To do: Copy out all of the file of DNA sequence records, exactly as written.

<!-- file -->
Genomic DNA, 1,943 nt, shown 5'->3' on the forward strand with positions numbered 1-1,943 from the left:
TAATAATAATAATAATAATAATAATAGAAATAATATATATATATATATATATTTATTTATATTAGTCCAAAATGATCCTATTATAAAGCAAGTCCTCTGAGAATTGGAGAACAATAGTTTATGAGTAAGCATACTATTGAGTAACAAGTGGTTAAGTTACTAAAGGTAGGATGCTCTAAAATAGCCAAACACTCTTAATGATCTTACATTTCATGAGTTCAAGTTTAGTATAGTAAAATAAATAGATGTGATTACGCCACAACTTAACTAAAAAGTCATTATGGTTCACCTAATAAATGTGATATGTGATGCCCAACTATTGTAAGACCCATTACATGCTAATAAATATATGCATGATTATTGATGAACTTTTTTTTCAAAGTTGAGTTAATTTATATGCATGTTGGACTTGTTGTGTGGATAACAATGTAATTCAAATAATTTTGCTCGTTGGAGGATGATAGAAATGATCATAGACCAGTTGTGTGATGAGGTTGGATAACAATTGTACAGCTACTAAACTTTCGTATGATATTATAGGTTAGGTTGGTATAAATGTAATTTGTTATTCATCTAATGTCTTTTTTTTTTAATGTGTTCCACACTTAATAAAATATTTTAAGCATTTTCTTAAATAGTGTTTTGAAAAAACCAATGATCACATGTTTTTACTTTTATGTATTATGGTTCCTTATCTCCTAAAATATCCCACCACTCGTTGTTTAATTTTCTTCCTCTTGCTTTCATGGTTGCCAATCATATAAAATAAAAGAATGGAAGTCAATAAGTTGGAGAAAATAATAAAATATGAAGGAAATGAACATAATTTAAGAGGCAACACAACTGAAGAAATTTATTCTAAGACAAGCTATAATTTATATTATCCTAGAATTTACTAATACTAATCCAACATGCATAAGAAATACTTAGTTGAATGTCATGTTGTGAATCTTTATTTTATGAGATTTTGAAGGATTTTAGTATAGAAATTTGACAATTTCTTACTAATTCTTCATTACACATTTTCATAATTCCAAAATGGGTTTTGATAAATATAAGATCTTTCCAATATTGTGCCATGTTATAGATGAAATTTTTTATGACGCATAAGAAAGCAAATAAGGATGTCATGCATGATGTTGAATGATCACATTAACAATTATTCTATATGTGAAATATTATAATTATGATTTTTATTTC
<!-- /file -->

Genomic DNA, 1,943 nt, shown 5'->3' on the forward strand with positions numbered 1-1,943 from the left:
TAATAATAATAATAATAATAATAATAGAAATAATATATATATATATATATATTTATTTATATTAGTCCAAAATGATCCTATTATAAAGCAAGTCCTCTGAGAATTGGAGAACAATAGTTTATGAGTAAGCATACTATTGAGTAACAAGTGGTTAAGTTACTAAAGGTAGGATGCTCTAAAATAGCCAAACACTCTTAATGATCTTACATTTCATGAGTTCAAGTTTAGTATAGTAAAATAAATAGATGTGATTACGCCACAACTTAACTAAAAAGTCATTATGGTTCACCTAATAAATGTGATATGTGATGCCCAACTATTGTAAGACCCATTACATGCTAATAAATATATGCATGATTATTGATGAACTTTTTTTTCAAAGTTGAGTTAATTTATATGCATGTTGGACTTGTTGTGTGGATAACAATGTAATTCAAATAATTTTGCTCGTTGGAGGATGATAGAAATGATCATAGACCAGTTGTGTGATGAGGTTGGATAACAATTGTACAGCTACTAAACTTTCGTATGATATTATAGGTTAGGTTGGTATAAATGTAATTTGTTATTCATCTAATGTCTTTTTTTTTTAATGTGTTCCACACTTAATAAAATATTTTAAGCATTTTCTTAAATAGTGTTTTGAAAAAACCAATGATCACATGTTTTTACTTTTATGTATTATGGTTCCTTATCTCCTAAAATATCCCACCACTCGTTGTTTAATTTTCTTCCTCTTGCTTTCATGGTTGCCAATCATATAAAATAAAAGAATGGAAGTCAATAAGTTGGAGAAAATAATAAAATATGAAGGAAATGAACATAATTTAAGAGGCAACACAACTGAAGAAATTTATTCTAAGACAAGCTATAATTTATATTATCCTAGAATTTACTAATACTAATCCAACATGCATAAGAAATACTTAGTTGAATGTCATGTTGTGAATCTTTATTTTATGAGATTTTGAAGGATTTTAGTATAGAAATTTGACAATTTCTTACTAATTCTTCATTACACATTTTCATAATTCCAAAATGGGTTTTGATAAATATAAGATCTTTCCAATATTGTGCCATGTTATAGATGAAATTTTTTATGACGCATAAGAAAGCAAATAAGGATGTCATGCATGATGTTGAATGATCACATTAACAATTATTCTATATGTGAAATATTATAATTATGATTTTTATTTC